University Web Accessibility Policies:
A Bridge Not Quite Far Enough
Most university web accessibility policies fall short of achieving their purpose. The web sites of these universities often fail to meet minimum web accessibility standards. Part of the problem lies with the policies themselves. Many of them fail to delineate a specific technical standard, fail to indicate whether compliance with the policy is required, fail to indicate a timeline or deadline for compliance, fail to define a system for evaluating or monitoring compliance, and fail to enumerate any consequences for failure to comply.
The Need for Web Accessibility Policies and Systems in Universities
As more and more university information and educational materials migrate to the web, it becomes increasingly important to ensure that those materials are accessible to people with disabilities. Functions such as course registration, tuition payment, financial aid applications, and so on are central to any student’s experience at a university. When those functions are available on the web, they allow for access any time, from anywhere. For students with disabilities, such online functions can be either liberating or limiting, depending on how the web content is constructed. If the content is constructed with web accessibility in mind, then students with disabilities are afforded a new level of freedom previously inexperienced. For example, blind students can use computer software that reads the web content out loud to them, thus eliminating their previous reliance on other people to read the content to them. On the other hand, if the content is not designed with web accessibility in mind, then students with disabilities will be denied the benefits that should be available to them to the same extent that it should be available to all other students.
Key Elements of Web Accessibility Policies and Systems
The task of creating content that is accessible to students with disabilities is not a difficult one, but it cannot happen automatically, without thought or design. web developers must be aware of the issues, they must know the techniques, and they must employ those techniques. In order for this to happen consistently over time, universities must adopt both a policy and a system that supports web accessibility. Policies are important because they define a standard. They explain such things as:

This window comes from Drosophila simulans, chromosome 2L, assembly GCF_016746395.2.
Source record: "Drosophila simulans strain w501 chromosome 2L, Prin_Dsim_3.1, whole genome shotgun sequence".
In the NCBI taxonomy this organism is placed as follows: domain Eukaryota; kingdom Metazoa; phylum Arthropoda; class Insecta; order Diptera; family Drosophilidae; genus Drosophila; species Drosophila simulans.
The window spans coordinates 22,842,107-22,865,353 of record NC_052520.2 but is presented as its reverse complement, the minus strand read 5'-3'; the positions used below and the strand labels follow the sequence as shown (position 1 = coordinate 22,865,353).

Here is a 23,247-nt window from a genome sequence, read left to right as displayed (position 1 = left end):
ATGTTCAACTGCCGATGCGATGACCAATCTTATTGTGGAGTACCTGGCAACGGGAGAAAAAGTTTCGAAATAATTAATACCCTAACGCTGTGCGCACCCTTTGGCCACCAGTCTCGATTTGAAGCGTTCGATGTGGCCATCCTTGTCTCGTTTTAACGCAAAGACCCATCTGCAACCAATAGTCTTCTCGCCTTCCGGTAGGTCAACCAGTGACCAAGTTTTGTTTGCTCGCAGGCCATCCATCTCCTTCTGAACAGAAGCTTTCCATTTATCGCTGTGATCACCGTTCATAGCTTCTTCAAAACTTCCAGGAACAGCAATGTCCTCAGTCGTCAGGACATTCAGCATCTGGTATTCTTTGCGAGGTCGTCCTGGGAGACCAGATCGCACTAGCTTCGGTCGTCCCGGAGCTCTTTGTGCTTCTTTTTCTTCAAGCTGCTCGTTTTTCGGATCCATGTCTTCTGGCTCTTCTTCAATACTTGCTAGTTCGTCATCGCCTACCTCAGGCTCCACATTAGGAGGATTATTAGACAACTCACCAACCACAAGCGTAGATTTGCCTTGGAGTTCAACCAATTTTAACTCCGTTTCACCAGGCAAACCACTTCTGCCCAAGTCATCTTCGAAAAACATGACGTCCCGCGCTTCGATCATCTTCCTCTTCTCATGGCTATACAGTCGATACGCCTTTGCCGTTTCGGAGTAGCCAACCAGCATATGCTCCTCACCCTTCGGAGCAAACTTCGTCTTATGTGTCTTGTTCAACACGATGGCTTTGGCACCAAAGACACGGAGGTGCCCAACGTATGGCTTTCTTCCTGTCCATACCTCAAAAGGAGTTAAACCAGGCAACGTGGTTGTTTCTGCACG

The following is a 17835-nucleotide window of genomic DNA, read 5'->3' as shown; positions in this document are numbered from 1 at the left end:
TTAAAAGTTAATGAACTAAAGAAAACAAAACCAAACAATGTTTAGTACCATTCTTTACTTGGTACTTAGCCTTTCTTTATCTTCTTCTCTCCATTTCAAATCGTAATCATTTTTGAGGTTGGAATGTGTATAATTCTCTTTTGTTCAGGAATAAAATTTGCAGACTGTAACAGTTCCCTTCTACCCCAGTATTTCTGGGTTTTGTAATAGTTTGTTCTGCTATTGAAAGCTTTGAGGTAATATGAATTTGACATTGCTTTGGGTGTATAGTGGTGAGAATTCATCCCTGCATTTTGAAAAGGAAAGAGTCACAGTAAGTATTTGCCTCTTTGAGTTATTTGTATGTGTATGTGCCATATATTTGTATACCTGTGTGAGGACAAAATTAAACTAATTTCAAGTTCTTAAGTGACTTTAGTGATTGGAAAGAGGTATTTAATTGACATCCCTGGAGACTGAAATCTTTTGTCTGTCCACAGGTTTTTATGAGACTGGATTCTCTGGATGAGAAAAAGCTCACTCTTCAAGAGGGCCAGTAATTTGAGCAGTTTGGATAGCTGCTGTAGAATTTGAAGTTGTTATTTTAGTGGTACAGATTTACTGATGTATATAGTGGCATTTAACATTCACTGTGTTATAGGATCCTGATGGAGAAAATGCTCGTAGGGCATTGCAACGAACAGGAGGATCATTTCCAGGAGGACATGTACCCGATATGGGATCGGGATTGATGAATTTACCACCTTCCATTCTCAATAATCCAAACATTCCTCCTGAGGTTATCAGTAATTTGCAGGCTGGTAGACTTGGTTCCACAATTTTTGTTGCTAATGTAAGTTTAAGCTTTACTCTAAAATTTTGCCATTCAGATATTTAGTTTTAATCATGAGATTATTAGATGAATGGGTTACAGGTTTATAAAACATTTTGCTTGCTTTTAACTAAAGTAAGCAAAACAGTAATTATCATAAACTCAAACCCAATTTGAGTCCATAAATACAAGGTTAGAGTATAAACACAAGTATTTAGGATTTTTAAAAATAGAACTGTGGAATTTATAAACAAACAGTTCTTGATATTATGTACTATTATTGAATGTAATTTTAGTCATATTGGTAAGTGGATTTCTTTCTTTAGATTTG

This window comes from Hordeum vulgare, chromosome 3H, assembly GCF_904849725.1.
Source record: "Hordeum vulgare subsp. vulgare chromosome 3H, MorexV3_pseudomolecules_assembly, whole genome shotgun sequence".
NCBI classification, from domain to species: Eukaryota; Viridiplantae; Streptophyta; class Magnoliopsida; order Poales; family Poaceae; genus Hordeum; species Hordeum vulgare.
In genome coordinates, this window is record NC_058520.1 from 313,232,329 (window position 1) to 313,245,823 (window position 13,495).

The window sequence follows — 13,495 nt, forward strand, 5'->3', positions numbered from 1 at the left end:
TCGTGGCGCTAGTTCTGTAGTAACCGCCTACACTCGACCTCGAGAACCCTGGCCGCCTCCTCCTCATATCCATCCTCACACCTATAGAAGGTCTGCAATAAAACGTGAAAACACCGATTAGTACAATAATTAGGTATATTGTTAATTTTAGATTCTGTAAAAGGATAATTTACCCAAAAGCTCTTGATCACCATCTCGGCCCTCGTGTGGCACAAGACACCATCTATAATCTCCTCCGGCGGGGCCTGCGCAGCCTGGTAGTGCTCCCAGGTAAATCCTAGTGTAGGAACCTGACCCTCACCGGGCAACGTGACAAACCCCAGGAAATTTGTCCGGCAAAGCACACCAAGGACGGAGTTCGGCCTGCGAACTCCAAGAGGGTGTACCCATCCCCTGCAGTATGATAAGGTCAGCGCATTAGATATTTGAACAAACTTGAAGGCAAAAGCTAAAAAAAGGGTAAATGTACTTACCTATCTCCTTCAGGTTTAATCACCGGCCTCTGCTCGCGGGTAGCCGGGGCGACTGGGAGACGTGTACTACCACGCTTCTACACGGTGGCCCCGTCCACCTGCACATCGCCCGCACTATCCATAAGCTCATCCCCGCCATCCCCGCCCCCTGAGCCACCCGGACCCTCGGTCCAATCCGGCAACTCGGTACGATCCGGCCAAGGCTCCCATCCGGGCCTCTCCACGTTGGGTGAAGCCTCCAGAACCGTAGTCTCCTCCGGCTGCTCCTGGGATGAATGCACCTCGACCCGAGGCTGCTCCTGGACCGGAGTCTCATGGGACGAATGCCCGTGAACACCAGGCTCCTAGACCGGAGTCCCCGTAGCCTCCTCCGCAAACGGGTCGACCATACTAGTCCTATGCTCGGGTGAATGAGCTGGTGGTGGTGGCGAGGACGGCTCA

- Who is responsible for creating accessible web content,
- How the responsible individuals will receive training and technical support,
- What "accessible" means, and how to tell when content is "acceptably accessible,"
- When or how soon the content must be made accessible (especially if the purpose of the policy is to convert inaccessible content into accessible content),
- Who verifies that the content passes the minimum standard,
- How and by whom the standard will be enforced, and
- What consequences will befall those who violate the standard.
Not all of these components will be delineated in detail in the policy itself necessarily. In some cases it makes more sense to describe these in a separate document which describes the implementation system or process. Regardless of where these considerations are addressed, they should all be seriously considered. The failure to consider any one of these points can lead to the eventual failure of the policy or system.
Inadequate Policies and Systems Produce Inadequate Results
A survey of 20 randomly-selected U.S. universities with web accessibility policies revealed that the policies were inadequate on several levels, the most important of which being the fact that the majority of web pages created at those universities had accessibility errors. In fact, 80% of the university home pages had at least one accessibility error when evaluated by WAVE 3.0, an online web accessibility evaluation tool. Similarly, 77% of the sites had accessibility errors on pages other than the home page, based on a random sample of 6 pages per site. In some cases, the errors were minor, such as forgetting to add null alt text to images that do not contain important content. In other cases, the pages contained more serious errors, such as important images missing alt text or forms missing labels. While it is true that the results of any survey of accessibility are disputable, due to the inherent inadequacies of all automated tools, together with the fact that not every tool interprets the accessibility guidelines in the same way, these statistics should at least serve to alert universities that their policies and systems may not be achieving their desired effect. Aside from the fact that the policies were largely ineffective at achieving their stated goal, the policies themselves lacked key elements that could lead to more successful outcomes. These elements are described in the paragraphs that follow.